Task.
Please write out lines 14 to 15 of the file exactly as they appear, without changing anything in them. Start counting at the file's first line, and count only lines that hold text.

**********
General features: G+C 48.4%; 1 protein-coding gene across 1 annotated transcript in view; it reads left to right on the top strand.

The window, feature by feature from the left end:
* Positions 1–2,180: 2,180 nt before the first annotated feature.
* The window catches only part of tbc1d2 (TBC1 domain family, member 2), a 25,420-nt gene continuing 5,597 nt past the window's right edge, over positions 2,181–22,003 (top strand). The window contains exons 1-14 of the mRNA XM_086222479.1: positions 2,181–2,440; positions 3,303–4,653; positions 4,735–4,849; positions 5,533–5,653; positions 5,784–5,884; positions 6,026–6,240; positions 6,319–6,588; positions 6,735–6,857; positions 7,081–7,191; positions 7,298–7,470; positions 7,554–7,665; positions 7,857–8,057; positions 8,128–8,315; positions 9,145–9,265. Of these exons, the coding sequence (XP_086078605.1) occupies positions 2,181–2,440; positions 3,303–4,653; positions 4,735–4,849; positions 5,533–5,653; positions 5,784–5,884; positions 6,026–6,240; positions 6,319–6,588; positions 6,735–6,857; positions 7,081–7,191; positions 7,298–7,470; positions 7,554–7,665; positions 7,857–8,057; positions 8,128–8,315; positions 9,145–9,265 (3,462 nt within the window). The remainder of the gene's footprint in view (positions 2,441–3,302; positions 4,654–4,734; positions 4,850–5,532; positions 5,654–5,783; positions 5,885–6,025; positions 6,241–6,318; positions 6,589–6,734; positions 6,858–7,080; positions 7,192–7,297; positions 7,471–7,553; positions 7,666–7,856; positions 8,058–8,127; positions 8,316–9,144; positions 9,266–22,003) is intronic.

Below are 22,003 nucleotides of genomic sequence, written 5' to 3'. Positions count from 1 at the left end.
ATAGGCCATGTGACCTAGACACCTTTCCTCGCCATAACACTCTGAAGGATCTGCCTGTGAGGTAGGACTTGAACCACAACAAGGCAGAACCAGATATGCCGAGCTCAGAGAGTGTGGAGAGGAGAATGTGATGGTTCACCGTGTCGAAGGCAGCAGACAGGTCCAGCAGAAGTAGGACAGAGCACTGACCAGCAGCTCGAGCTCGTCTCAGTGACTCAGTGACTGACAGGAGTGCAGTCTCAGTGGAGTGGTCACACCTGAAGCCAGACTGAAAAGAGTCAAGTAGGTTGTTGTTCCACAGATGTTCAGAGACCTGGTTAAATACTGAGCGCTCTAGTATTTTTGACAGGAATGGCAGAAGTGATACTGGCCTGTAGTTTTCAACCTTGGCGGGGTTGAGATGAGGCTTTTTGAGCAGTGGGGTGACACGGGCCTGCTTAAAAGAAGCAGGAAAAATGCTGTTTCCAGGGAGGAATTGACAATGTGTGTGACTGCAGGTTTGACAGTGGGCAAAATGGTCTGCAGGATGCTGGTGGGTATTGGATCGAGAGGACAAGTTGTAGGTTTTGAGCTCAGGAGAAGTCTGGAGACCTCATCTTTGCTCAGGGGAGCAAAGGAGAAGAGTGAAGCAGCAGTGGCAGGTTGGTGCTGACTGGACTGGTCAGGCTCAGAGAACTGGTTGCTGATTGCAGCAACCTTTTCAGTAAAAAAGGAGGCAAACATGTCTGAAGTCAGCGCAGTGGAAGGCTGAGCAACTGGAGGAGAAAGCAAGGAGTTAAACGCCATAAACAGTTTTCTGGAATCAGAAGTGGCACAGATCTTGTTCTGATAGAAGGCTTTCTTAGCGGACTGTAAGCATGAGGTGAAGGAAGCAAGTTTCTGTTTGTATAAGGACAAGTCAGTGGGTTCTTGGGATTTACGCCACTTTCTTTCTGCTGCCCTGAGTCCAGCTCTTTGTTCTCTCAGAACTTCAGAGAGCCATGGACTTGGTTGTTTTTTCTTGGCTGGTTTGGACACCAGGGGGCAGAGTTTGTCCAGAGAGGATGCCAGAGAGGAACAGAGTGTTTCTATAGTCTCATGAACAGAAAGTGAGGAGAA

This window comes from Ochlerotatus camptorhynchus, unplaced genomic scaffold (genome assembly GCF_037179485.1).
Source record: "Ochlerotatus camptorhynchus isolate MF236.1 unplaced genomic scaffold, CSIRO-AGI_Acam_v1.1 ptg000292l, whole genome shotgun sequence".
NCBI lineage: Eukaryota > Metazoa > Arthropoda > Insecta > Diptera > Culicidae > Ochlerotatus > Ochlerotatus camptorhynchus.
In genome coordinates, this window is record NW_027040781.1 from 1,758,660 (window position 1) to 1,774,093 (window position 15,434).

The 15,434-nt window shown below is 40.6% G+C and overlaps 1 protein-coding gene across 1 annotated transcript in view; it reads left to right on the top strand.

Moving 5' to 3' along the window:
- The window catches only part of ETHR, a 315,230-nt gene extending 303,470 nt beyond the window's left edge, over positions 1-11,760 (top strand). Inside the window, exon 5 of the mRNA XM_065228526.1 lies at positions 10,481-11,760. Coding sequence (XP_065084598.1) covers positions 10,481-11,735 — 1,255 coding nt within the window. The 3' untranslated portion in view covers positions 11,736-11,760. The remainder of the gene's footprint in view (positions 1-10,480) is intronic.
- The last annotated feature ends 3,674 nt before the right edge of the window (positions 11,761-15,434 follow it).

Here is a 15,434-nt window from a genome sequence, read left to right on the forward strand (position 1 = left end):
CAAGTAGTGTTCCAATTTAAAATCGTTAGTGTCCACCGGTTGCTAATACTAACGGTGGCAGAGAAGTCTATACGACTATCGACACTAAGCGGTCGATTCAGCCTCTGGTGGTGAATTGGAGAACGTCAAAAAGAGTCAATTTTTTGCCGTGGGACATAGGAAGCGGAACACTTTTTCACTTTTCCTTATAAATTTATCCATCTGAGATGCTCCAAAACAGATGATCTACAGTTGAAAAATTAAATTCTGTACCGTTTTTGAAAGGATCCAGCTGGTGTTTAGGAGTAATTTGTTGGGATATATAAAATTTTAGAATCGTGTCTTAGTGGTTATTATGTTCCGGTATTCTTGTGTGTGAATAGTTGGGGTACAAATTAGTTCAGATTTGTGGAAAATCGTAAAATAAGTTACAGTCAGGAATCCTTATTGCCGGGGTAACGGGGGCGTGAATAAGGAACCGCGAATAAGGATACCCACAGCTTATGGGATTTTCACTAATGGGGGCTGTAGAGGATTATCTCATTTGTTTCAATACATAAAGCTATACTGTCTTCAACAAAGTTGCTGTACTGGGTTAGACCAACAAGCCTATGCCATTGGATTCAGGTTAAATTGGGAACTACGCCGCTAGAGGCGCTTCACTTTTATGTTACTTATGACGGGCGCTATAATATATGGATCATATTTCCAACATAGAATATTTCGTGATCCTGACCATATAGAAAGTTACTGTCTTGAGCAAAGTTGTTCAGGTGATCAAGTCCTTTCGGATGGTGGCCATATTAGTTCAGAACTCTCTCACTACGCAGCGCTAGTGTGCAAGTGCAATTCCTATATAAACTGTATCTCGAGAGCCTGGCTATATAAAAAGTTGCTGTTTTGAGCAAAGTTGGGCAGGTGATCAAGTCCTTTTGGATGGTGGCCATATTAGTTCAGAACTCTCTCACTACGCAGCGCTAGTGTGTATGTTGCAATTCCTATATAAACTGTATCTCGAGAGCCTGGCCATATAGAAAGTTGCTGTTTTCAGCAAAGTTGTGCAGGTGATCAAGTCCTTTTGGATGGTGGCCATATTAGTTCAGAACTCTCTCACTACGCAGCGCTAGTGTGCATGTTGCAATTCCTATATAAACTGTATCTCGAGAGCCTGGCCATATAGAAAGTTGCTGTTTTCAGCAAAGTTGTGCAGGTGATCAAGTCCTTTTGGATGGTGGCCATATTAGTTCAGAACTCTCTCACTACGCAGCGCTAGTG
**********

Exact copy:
- The last annotated feature ends 3,674 nt before the right edge of the window (positions 11,761-15,434 follow it).

Here is a 15,434-nt window from a genome sequence, read left to right on the forward strand (position 1 = left end):